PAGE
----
According to manufacturer Anthro Corporation, Carl’s Table, Model CT08, is designed with a tilting surface that supports the forearm and shoulders, decreasing the risk of musculoskeletal disorders.

The Anthro Corporation, an Oregon-based manufacturer of ergonomic radiology furniture, is most noted for its Carl’s Table models. It markets its equipment around the world (in Europe it is known as the AW-170 table) to all radiology markets, including hospitals, clinics, imaging centers, as well as the veterinary and dental markets. Anthro’s latest table model is the CT08, an advanced multidimensional table with many innovative features. As with AFC, the Anthro Corporation works with radiology departments around the country to improve and optimize ergonomic reading room equipment.

Henry Krebs, MD, medical director for radiology at St Joseph’s Hospital in Atlanta, has employed Carl’s Table for almost 5 years. “We’ve looked at a lot of radiology tables and continue to do so on a regular basis, but we think Carl’s Table is ergonomically the best,” said Krebs. “It has excellent table management features, including ready access to phones, monitors, and other radiology equipment. It also has a built-in lighting system, which provides the proper (and adjustable) light intensity to avoid eye strain.”

Once again, the pervasive requirement for ergonomic comfort is for adjustability under a variety of circumstances, as all of the experts point out. “We like the adaptability of Carl’s Tables. For example, it’s easy to change the monitor configurations and all our radiologists appreciate that feature,” said Krebs.

Krebs says his team takes ergonomic issues very seriously because addressing problems produces maximum efficiency. “The point is that every radiologist is built differently. The length of their arms is different, the length of their torsos is different, and they are anchored to their workstations for 6 to 8 hours per day,” said Krebs. “For example, we employ a number of radiologists with musculoskeletal neck issues. Carl’s Table is a lifesaver for these people because they can read standing up and be as productive as those who prefer to sit down. That’s one of the advantages that Carl’s Table gives us.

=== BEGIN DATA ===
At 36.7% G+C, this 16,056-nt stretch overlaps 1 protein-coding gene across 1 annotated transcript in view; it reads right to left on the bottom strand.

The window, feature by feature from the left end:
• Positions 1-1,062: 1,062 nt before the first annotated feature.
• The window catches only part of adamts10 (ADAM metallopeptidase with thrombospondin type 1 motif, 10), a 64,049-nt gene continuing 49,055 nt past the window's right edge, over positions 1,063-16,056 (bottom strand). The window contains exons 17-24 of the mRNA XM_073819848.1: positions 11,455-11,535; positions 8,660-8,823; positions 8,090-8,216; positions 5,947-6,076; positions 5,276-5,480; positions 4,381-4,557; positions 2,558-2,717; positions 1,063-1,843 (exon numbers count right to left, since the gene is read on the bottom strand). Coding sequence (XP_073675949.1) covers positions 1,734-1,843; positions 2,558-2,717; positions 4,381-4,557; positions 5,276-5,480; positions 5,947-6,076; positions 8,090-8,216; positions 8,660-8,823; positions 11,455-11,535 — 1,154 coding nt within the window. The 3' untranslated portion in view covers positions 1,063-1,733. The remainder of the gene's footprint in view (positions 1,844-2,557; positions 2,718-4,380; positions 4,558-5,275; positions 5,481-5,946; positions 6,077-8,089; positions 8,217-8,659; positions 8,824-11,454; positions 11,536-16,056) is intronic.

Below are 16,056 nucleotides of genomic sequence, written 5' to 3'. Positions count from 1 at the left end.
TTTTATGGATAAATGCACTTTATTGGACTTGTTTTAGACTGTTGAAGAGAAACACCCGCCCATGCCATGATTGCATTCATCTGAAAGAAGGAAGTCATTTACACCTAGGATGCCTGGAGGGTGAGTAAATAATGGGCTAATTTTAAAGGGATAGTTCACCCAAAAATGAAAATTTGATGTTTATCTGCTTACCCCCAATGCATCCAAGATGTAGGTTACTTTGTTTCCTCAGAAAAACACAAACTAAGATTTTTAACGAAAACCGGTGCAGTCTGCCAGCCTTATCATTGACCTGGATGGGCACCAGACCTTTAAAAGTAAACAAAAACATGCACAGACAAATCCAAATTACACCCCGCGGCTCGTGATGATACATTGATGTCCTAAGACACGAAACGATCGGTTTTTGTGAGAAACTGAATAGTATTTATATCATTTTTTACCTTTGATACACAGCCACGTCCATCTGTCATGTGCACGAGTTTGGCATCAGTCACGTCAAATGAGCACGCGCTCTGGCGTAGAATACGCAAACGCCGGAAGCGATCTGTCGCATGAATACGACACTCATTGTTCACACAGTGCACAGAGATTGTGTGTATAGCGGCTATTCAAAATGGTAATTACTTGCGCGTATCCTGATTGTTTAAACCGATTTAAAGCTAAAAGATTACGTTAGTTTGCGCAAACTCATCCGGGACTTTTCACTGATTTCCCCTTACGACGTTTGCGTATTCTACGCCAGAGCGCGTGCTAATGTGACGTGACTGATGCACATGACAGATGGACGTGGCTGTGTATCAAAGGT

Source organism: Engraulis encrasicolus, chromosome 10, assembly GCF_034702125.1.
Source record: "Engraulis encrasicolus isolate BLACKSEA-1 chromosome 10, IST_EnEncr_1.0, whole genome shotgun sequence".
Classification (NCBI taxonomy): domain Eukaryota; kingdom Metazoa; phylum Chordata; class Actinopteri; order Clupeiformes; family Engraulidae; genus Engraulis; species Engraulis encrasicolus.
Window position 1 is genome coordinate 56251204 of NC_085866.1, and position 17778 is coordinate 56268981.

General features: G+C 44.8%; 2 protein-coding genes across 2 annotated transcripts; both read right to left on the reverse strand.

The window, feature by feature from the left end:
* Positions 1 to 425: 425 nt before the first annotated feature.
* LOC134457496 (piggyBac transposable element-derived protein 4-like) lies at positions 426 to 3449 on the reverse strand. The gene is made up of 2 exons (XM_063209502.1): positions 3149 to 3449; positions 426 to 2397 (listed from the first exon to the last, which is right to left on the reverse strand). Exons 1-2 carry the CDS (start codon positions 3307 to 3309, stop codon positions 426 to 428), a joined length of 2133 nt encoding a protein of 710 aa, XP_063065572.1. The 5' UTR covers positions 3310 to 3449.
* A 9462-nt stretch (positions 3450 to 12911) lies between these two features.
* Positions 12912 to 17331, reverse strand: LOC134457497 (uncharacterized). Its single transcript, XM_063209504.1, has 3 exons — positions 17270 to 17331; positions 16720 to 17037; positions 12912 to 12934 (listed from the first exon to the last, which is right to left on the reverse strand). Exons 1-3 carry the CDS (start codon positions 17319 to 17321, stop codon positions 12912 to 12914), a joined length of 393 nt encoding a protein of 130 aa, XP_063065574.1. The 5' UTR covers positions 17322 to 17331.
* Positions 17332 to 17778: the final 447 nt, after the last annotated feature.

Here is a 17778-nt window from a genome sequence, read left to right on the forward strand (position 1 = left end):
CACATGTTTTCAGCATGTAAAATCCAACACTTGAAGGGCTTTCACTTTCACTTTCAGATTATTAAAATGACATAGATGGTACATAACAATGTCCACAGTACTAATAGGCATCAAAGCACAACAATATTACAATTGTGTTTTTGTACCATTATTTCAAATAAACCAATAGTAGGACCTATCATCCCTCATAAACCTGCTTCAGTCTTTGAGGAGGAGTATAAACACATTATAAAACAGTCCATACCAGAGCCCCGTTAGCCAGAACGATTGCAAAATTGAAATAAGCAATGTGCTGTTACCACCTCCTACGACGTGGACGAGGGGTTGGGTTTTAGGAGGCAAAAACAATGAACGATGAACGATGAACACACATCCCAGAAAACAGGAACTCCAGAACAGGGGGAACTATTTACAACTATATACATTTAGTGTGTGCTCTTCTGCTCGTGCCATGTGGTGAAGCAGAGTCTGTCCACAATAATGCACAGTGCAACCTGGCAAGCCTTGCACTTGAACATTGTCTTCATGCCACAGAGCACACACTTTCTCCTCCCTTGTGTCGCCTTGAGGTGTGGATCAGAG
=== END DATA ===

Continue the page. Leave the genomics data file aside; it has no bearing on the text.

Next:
“It is true that ergonomically designed radiology tables are very expensive, and there is a cost/efficiency evaluation to be made,” noted Krebs. “But we interview our radiologists to determine the efficacy of our ergonomic furniture, and we are convinced that the furniture increases the comfort level of our people.”

The state of ergonomic art has developed significantly in the past few years. Top of the line workstations now feature motorized tilting work surfaces that accommodate both standing and sitting positions, automatic lighting control for glare-free back lighting, air circulation and warm/cool environmental management systems, noise reduction partitions, digital readouts of surface and monitor height, position memory settings, sophisticated orthopedic support chairs, plus a multitude of customizable options to make the workstation as ergonomically friendly as possible.

As Krebs puts it, “In the end, in spite of high cost, ergonomic furniture is well worth the investment. As I like to say, a happy radiologist is a productive radiologist.”

James Markland is a contributing writer for Axis Imaging News.